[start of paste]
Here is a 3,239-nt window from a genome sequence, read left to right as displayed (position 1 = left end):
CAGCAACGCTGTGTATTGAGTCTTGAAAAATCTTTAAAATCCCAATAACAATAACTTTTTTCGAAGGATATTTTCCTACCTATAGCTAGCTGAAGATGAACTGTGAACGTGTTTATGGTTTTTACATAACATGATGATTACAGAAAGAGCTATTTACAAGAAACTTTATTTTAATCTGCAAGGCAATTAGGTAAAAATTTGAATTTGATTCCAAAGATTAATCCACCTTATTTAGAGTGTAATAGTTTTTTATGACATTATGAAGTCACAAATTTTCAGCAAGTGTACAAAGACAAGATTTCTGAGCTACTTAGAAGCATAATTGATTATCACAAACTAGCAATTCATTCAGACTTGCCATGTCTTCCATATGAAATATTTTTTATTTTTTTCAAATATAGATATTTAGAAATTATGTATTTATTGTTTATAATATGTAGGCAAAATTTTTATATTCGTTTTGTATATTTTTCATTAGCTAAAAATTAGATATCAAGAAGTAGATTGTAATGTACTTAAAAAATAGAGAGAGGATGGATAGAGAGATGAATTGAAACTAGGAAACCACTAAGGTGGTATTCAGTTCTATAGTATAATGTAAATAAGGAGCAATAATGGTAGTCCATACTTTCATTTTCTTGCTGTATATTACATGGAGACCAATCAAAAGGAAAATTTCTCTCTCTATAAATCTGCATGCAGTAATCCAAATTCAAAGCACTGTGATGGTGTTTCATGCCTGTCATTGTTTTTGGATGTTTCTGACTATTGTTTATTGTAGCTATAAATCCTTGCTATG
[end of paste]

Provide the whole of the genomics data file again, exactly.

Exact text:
Here is a 3,239-nt window from a genome sequence, read left to right as displayed (position 1 = left end):
CAGCAACGCTGTGTATTGAGTCTTGAAAAATCTTTAAAATCCCAATAACAATAACTTTTTTCGAAGGATATTTTCCTACCTATAGCTAGCTGAAGATGAACTGTGAACGTGTTTATGGTTTTTACATAACATGATGATTACAGAAAGAGCTATTTACAAGAAACTTTATTTTAATCTGCAAGGCAATTAGGTAAAAATTTGAATTTGATTCCAAAGATTAATCCACCTTATTTAGAGTGTAATAGTTTTTTATGACATTATGAAGTCACAAATTTTCAGCAAGTGTACAAAGACAAGATTTCTGAGCTACTTAGAAGCATAATTGATTATCACAAACTAGCAATTCATTCAGACTTGCCATGTCTTCCATATGAAATATTTTTTATTTTTTTCAAATATAGATATTTAGAAATTATGTATTTATTGTTTATAATATGTAGGCAAAATTTTTATATTCGTTTTGTATATTTTTCATTAGCTAAAAATTAGATATCAAGAAGTAGATTGTAATGTACTTAAAAAATAGAGAGAGGATGGATAGAGAGATGAATTGAAACTAGGAAACCACTAAGGTGGTATTCAGTTCTATAGTATAATGTAAATAAGGAGCAATAATGGTAGTCCATACTTTCATTTTCTTGCTGTATATTACATGGAGACCAATCAAAAGGAAAATTTCTCTCTCTATAAATCTGCATGCAGTAATCCAAATTCAAAGCACTGTGATGGTGTTTCATGCCTGTCATTGTTTTTGGATGTTTCTGACTATTGTTTATTGTAGCTATAAATCCTTGCTATG